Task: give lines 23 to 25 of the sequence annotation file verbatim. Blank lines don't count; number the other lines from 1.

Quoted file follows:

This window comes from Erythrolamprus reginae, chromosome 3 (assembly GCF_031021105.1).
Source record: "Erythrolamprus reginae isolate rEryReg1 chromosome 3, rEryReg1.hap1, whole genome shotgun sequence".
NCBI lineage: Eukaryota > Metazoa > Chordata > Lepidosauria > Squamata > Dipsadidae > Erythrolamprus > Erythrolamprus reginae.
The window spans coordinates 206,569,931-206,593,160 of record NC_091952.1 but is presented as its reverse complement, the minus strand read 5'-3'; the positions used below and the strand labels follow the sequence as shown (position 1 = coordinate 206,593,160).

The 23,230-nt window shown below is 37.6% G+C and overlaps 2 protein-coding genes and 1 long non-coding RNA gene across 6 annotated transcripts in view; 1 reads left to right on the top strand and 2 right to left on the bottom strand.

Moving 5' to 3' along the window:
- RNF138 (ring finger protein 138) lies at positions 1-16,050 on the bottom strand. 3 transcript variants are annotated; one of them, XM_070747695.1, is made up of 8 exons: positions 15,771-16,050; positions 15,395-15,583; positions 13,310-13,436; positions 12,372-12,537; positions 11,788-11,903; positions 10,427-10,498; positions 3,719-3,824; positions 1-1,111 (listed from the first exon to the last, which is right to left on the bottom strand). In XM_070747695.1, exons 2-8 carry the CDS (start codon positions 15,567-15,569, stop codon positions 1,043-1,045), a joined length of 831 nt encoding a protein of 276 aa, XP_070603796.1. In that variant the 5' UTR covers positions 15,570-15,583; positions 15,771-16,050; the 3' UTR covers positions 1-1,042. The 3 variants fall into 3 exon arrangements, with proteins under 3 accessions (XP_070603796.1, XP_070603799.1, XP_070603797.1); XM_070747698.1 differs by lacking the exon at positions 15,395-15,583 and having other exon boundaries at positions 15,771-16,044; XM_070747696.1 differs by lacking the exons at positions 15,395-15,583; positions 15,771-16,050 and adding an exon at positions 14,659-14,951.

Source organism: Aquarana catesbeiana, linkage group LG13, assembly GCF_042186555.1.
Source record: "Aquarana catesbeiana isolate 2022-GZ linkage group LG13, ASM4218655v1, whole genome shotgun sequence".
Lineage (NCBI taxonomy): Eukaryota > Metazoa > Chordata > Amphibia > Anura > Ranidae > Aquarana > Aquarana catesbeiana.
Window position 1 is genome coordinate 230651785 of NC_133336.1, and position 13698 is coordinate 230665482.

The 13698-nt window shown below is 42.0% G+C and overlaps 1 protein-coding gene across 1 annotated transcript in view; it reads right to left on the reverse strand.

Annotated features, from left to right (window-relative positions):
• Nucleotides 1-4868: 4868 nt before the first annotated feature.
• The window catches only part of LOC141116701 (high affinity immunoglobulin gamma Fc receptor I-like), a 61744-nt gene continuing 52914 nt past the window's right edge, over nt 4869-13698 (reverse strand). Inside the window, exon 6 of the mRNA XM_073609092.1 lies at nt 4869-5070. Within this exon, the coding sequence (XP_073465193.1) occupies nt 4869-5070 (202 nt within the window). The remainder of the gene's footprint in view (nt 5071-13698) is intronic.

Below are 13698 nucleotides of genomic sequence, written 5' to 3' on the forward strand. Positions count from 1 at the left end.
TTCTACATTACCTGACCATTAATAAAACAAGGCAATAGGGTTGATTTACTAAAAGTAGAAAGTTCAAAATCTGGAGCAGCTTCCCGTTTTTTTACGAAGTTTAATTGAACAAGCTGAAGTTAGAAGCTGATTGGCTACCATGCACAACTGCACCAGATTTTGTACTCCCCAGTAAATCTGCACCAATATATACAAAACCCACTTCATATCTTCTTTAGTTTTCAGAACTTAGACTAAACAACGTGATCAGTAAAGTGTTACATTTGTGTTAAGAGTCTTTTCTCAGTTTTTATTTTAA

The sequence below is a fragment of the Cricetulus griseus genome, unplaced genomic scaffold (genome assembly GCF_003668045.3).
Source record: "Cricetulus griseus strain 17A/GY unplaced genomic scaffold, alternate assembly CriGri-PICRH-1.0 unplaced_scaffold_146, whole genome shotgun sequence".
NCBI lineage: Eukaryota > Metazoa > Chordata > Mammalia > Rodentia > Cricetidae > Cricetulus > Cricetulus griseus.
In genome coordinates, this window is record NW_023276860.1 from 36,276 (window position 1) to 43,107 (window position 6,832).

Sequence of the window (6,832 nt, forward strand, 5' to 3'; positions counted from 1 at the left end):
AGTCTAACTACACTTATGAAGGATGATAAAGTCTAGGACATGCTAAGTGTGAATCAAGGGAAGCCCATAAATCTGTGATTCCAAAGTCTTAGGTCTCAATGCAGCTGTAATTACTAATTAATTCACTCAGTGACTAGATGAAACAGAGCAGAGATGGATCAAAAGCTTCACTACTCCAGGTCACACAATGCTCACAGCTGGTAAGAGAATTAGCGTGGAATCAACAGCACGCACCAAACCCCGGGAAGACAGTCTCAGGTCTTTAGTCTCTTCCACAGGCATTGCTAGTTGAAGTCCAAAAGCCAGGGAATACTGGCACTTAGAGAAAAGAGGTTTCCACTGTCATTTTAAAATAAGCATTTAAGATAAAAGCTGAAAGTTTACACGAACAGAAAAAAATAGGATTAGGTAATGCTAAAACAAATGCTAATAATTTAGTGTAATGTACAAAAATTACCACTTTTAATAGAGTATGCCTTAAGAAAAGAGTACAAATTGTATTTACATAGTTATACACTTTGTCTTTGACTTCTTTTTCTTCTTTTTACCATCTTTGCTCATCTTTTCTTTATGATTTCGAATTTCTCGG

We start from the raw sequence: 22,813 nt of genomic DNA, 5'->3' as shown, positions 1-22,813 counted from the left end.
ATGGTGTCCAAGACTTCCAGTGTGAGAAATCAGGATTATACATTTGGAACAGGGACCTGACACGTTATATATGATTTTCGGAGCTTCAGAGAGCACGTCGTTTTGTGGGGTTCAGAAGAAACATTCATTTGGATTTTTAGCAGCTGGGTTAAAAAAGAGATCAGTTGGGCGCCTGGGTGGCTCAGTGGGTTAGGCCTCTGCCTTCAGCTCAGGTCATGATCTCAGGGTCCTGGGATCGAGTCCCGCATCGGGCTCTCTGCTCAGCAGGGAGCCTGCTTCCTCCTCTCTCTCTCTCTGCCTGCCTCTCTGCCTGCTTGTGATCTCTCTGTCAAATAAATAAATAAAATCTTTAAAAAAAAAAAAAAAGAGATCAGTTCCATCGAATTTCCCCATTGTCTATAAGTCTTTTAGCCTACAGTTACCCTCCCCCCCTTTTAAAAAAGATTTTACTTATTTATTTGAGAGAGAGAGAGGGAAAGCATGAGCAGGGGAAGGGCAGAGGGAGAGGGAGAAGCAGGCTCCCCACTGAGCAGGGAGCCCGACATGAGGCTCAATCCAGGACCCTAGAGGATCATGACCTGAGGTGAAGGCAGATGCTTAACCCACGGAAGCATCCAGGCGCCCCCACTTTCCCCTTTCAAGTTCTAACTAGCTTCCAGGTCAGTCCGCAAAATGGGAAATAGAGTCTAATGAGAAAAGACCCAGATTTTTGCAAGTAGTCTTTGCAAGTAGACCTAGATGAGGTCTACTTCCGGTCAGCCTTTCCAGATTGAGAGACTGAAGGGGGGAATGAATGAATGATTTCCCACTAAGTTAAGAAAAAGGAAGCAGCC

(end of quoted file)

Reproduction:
AGTCTAACTACACTTATGAAGGATGATAAAGTCTAGGACATGCTAAGTGTGAATCAAGGGAAGCCCATAAATCTGTGATTCCAAAGTCTTAGGTCTCAATGCAGCTGTAATTACTAATTAATTCACTCAGTGACTAGATGAAACAGAGCAGAGATGGATCAAAAGCTTCACTACTCCAGGTCACACAATGCTCACAGCTGGTAAGAGAATTAGCGTGGAATCAACAGCACGCACCAAACCCCGGGAAGACAGTCTCAGGTCTTTAGTCTCTTCCACAGGCATTGCTAGTTGAAGTCCAAAAGCCAGGGAATACTGGCACTTAGAGAAAAGAGGTTTCCACTGTCATTTTAAAATAAGCATTTAAGATAAAAGCTGAAAGTTTACACGAACAGAAAAAAATAGGATTAGGTAATGCTAAAACAAATGCTAATAATTTAGTGTAATGTACAAAAATTACCACTTTTAATAGAGTATGCCTTAAGAAAAGAGTACAAATTGTATTTACATAGTTATACACTTTGTCTTTGACTTCTTTTTCTTCTTTTTACCATCTTTGCTCATCTTTTCTTTATGATTTCGAATTTCTCGG

We start from the raw sequence: 22,813 nt of genomic DNA, 5'->3' as shown, positions 1-22,813 counted from the left end.
ATGGTGTCCAAGACTTCCAGTGTGAGAAATCAGGATTATACATTTGGAACAGGGACCTGACACGTTATATATGATTTTCGGAGCTTCAGAGAGCACGTCGTTTTGTGGGGTTCAGAAGAAACATTCATTTGGATTTTTAGCAGCTGGGTTAAAAAAGAGATCAGTTGGGCGCCTGGGTGGCTCAGTGGGTTAGGCCTCTGCCTTCAGCTCAGGTCATGATCTCAGGGTCCTGGGATCGAGTCCCGCATCGGGCTCTCTGCTCAGCAGGGAGCCTGCTTCCTCCTCTCTCTCTCTCTGCCTGCCTCTCTGCCTGCTTGTGATCTCTCTGTCAAATAAATAAATAAAATCTTTAAAAAAAAAAAAAAAGAGATCAGTTCCATCGAATTTCCCCATTGTCTATAAGTCTTTTAGCCTACAGTTACCCTCCCCCCCTTTTAAAAAAGATTTTACTTATTTATTTGAGAGAGAGAGAGGGAAAGCATGAGCAGGGGAAGGGCAGAGGGAGAGGGAGAAGCAGGCTCCCCACTGAGCAGGGAGCCCGACATGAGGCTCAATCCAGGACCCTAGAGGATCATGACCTGAGGTGAAGGCAGATGCTTAACCCACGGAAGCATCCAGGCGCCCCCACTTTCCCCTTTCAAGTTCTAACTAGCTTCCAGGTCAGTCCGCAAAATGGGAAATAGAGTCTAATGAGAAAAGACCCAGATTTTTGCAAGTAGTCTTTGCAAGTAGACCTAGATGAGGTCTACTTCCGGTCAGCCTTTCCAGATTGAGAGACTGAAGGGGGGAATGAATGAATGATTTCCCACTAAGTTAAGAAAAAGGAAGCAGCC